After an unusual amount of banter, Kurt and Steve decide to get into something that matters: negotiation.  Clients and customers expect to play the game.  So what do you do if there is no game to play?

It is a natural tendency for us to take in information and interpret it in a manner that will best serve our personal wants and needs. We do not always do this consciously. What’s more, the converse is also true in that we often pass over information that is critical to understanding the other side, particularly when the other side is in conflict with us. We naturally enhance our own position while vilifying the opposition’s. The result is that perceptions and beliefs are based on information that is highly inaccurate and exaggerated. Especially striking examples of this oppositional bias are seen in the Israelis and Palestinians or the Catholics and Protestants in Northern Ireland.

A famous Harvard study involved giving some executives insider information about one company’s plans to acquire another. The executives were randomly assigned to role play the part of either the buyer or the seller. Unbeknownst to them, the information given to each side was identical. After analyzing the information, the executives each had to give their private assessment of the company’s fair value (as opposed to how they might present that value in negotiations). Not surprisingly, the executives playing the part of “seller” gave values that were more than double those offered by those who were playing the role of “buyers.” Interestingly, the results were driven by what would best serve the party in her/his randomly assigned role.

It is to be expected that each negotiating side will bring its own biases to the table. Simply knowing that these biases exist will help those involved in negotiation to not be caught off guard. Put yourself in the other side’s shoes and think of what their most powerful case could be. This empathizing tactic always sheds light on new thoughts and ideas that you might not have thought of otherwise. Lastly, it will never hurt you to seek the input of an uninvolved third party.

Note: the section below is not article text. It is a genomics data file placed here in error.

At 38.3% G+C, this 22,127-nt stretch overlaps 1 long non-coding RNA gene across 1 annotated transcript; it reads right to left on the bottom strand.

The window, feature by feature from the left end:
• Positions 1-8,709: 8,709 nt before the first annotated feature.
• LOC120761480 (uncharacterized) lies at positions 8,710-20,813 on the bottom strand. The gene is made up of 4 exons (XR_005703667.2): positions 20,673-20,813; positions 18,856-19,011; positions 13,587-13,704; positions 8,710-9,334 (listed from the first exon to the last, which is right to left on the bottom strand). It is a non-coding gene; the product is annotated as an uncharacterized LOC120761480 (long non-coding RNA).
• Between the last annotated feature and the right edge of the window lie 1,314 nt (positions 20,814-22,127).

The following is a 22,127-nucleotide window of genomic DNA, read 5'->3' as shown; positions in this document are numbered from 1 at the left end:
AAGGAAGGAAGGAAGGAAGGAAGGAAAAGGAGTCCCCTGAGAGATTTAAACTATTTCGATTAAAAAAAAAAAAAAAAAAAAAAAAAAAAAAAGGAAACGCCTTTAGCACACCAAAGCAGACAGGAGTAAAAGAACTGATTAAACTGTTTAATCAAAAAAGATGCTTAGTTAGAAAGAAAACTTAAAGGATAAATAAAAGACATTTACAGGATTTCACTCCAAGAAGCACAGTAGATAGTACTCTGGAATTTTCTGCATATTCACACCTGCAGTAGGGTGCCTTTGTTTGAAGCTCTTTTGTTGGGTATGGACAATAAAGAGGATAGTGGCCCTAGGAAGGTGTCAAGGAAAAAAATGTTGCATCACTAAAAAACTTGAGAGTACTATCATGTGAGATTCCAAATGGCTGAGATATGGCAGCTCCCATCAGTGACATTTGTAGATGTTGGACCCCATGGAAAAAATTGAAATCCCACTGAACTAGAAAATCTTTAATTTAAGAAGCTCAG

Episode 108 – Jedi Mind Tricks?

Are you good at flirting?  Admit it, when we asked you rolled your eyes but were A LITTLE bit interested, deep down.  As it turns out, flirting is related to your ability to influence.  A recent article by Psych Central discusses what makes somebody good at flirting.  Check out the article here.  At a minimum you’ll be entertained.

Thoughts → Emotions → Actions

It all starts with your thoughts. Your thoughts lead to emotions and your emotions lead to your daily actions.

Take an honest look at your life right now. Where do you find yourself? That place is the sum total of your thoughts over the course of a lifetime. Where have your thoughts taken you thus far? Where will they take you tomorrow, next week, or next year? It is only natural that negative thoughts will creep into your mind from time to time. As soon as they sneak in, escort them right back out. Don’t entertain them. They are destructive. Some people use a rubber band to snap their wrist every time a negative thought comes into their mind. The pain associated with this technique fixes their negative thinking very rapidly. If you don’t want to try the rubber band, you can send me a $2,000 check every time you have a negative thought. I am sure that would start to work for you real fast, because that is what it is probably costing you! Your thoughts are what programs your subconscious mind.